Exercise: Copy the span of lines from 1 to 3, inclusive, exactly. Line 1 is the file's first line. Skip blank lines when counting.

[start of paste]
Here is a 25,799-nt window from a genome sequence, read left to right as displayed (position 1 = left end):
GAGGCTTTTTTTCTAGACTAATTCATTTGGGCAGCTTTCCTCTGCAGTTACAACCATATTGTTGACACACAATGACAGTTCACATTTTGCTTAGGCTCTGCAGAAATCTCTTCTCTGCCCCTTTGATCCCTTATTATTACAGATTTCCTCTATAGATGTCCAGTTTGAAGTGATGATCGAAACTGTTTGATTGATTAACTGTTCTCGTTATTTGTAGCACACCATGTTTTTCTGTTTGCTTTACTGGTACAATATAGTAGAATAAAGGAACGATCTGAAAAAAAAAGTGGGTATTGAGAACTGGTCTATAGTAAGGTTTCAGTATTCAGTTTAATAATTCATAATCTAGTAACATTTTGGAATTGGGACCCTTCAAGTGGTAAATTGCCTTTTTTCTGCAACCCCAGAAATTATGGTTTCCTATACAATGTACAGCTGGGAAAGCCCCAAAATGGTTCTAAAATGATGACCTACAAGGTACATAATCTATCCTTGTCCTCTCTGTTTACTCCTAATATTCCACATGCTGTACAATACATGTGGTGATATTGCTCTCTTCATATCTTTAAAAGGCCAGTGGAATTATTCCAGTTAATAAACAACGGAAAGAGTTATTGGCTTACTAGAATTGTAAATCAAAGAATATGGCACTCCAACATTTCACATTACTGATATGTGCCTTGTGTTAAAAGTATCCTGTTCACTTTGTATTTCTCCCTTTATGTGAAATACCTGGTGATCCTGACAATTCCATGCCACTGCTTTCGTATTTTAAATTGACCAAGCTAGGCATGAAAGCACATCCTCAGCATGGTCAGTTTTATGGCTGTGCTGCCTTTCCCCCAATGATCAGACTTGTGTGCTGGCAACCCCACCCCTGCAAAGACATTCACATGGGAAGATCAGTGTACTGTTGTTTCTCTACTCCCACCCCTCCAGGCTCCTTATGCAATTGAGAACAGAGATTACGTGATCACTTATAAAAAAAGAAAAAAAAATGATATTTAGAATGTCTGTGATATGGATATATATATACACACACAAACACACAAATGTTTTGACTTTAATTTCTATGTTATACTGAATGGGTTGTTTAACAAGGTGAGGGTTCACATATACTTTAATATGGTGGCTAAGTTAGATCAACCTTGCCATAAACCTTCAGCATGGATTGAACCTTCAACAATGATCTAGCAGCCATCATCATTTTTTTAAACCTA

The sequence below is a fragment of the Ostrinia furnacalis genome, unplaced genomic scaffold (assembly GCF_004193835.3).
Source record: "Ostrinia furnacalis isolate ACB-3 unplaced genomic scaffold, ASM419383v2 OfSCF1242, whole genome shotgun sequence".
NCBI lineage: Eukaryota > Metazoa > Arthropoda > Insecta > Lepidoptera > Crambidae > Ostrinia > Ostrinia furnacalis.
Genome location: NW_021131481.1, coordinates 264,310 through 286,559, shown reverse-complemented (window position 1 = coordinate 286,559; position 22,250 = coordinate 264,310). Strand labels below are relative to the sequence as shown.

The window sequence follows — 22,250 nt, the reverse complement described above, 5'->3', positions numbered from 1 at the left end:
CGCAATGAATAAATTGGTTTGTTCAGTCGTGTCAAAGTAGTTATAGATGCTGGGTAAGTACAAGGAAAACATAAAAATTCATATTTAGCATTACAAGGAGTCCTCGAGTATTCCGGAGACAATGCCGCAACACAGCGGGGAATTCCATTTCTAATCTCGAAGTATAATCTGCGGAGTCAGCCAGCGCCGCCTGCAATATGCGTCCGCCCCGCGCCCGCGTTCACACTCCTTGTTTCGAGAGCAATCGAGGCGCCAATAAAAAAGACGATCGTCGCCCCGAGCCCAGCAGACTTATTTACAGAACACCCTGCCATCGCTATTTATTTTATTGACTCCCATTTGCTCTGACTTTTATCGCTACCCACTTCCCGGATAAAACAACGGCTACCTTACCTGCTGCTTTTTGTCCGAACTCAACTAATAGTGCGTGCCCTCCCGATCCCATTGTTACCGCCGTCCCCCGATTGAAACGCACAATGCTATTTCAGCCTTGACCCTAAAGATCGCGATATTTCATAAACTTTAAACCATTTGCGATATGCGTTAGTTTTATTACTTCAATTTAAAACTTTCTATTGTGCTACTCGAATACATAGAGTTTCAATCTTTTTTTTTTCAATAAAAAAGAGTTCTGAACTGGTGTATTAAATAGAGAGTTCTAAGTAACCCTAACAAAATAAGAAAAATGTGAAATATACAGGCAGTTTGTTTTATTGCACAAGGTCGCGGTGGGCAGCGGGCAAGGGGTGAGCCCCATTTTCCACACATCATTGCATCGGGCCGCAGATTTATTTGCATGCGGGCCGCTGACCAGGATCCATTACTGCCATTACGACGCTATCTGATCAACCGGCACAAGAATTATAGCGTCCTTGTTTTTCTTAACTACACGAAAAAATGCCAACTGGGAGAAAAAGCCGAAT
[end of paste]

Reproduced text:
Here is a 25,799-nt window from a genome sequence, read left to right as displayed (position 1 = left end):
GAGGCTTTTTTTCTAGACTAATTCATTTGGGCAGCTTTCCTCTGCAGTTACAACCATATTGTTGACACACAATGACAGTTCACATTTTGCTTAGGCTCTGCAGAAATCTCTTCTCTGCCCCTTTGATCCCTTATTATTACAGATTTCCTCTATAGATGTCCAGTTTGAAGTGATGATCGAAACTGTTTGATTGATTAACTGTTCTCGTTATTTGTAGCACACCATGTTTTTCTGTTTGCTTTACTGGTACAATATAGTAGAATAAAGGAACGATCTGAAAAAAAAAGTGGGTATTGAGAACTGGTCTATAGTAAGGTTTCAGTATTCAGTTTAATAATTCATAATCTAGTAACATTTTGGAATTGGGACCCTTCAAGTGGTAAATTGCCTTTTTTCTGCAACCCCAGAAATTATGGTTTCCTATACAATGTACAGCTGGGAAAGCCCCAAAATGGTTCTAAAATGATGACCTACAAGGTACATAATCTATCCTTGTCCTCTCTGTTTACTCCTAATATTCCACATGCTGTACAATACATGTGGTGATATTGCTCTCTTCATATCTTTAAAAGGCCAGTGGAATTATTCCAGTTAATAAACAACGGAAAGAGTTATTGGCTTACTAGAATTGTAAATCAAAGAATATGGCACTCCAACATTTCACATTACTGATATGTGCCTTGTGTTAAAAGTATCCTGTTCACTTTGTATTTCTCCCTTTATGTGAAATACCTGGTGATCCTGACAATTCCATGCCACTGCTTTCGTATTTTAAATTGACCAAGCTAGGCATGAAAGCACATCCTCAGCATGGTCAGTTTTATGGCTGTGCTGCCTTTCCCCCAATGATCAGACTTGTGTGCTGGCAACCCCACCCCTGCAAAGACATTCACATGGGAAGATCAGTGTACTGTTGTTTCTCTACTCCCACCCCTCCAGGCTCCTTATGCAATTGAGAACAGAGATTACGTGATCACTTATAAAAAAAGAAAAAAAAATGATATTTAGAATGTCTGTGATATGGATATATATATACACACACAAACACACAAATGTTTTGACTTTAATTTCTATGTTATACTGAATGGGTTGTTTAACAAGGTGAGGGTTCACATATACTTTAATATGGTGGCTAAGTTAGATCAACCTTGCCATAAACCTTCAGCATGGATTGAACCTTCAACAATGATCTAGCAGCCATCATCATTTTTTTAAACCTA

The sequence below is a fragment of the Ostrinia furnacalis genome, unplaced genomic scaffold (assembly GCF_004193835.3).